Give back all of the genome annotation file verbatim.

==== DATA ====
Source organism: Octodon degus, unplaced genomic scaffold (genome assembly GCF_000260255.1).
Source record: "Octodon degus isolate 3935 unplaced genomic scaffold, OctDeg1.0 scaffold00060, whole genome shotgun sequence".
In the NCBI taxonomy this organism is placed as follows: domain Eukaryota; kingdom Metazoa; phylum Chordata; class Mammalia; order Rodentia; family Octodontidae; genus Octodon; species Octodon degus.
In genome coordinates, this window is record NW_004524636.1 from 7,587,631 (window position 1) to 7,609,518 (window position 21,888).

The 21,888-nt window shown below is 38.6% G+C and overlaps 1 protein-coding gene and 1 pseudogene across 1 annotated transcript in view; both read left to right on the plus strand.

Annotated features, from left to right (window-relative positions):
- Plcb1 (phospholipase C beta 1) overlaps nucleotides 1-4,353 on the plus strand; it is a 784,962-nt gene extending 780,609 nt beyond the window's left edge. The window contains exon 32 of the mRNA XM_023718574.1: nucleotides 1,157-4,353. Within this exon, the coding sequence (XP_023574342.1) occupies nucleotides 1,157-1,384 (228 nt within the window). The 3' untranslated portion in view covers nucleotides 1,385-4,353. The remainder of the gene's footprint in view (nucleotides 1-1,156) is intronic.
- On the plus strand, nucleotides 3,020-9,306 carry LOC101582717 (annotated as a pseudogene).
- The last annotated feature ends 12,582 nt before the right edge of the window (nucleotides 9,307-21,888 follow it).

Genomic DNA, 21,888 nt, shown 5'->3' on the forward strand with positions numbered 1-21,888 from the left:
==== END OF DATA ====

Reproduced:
Source organism: Octodon degus, unplaced genomic scaffold (genome assembly GCF_000260255.1).
Source record: "Octodon degus isolate 3935 unplaced genomic scaffold, OctDeg1.0 scaffold00060, whole genome shotgun sequence".
In the NCBI taxonomy this organism is placed as follows: domain Eukaryota; kingdom Metazoa; phylum Chordata; class Mammalia; order Rodentia; family Octodontidae; genus Octodon; species Octodon degus.
In genome coordinates, this window is record NW_004524636.1 from 7,587,631 (window position 1) to 7,609,518 (window position 21,888).

The 21,888-nt window shown below is 38.6% G+C and overlaps 1 protein-coding gene and 1 pseudogene across 1 annotated transcript in view; both read left to right on the plus strand.

Annotated features, from left to right (window-relative positions):
- Plcb1 (phospholipase C beta 1) overlaps nucleotides 1-4,353 on the plus strand; it is a 784,962-nt gene extending 780,609 nt beyond the window's left edge. The window contains exon 32 of the mRNA XM_023718574.1: nucleotides 1,157-4,353. Within this exon, the coding sequence (XP_023574342.1) occupies nucleotides 1,157-1,384 (228 nt within the window). The 3' untranslated portion in view covers nucleotides 1,385-4,353. The remainder of the gene's footprint in view (nucleotides 1-1,156) is intronic.
- On the plus strand, nucleotides 3,020-9,306 carry LOC101582717 (annotated as a pseudogene).
- The last annotated feature ends 12,582 nt before the right edge of the window (nucleotides 9,307-21,888 follow it).

Genomic DNA, 21,888 nt, shown 5'->3' on the forward strand with positions numbered 1-21,888 from the left: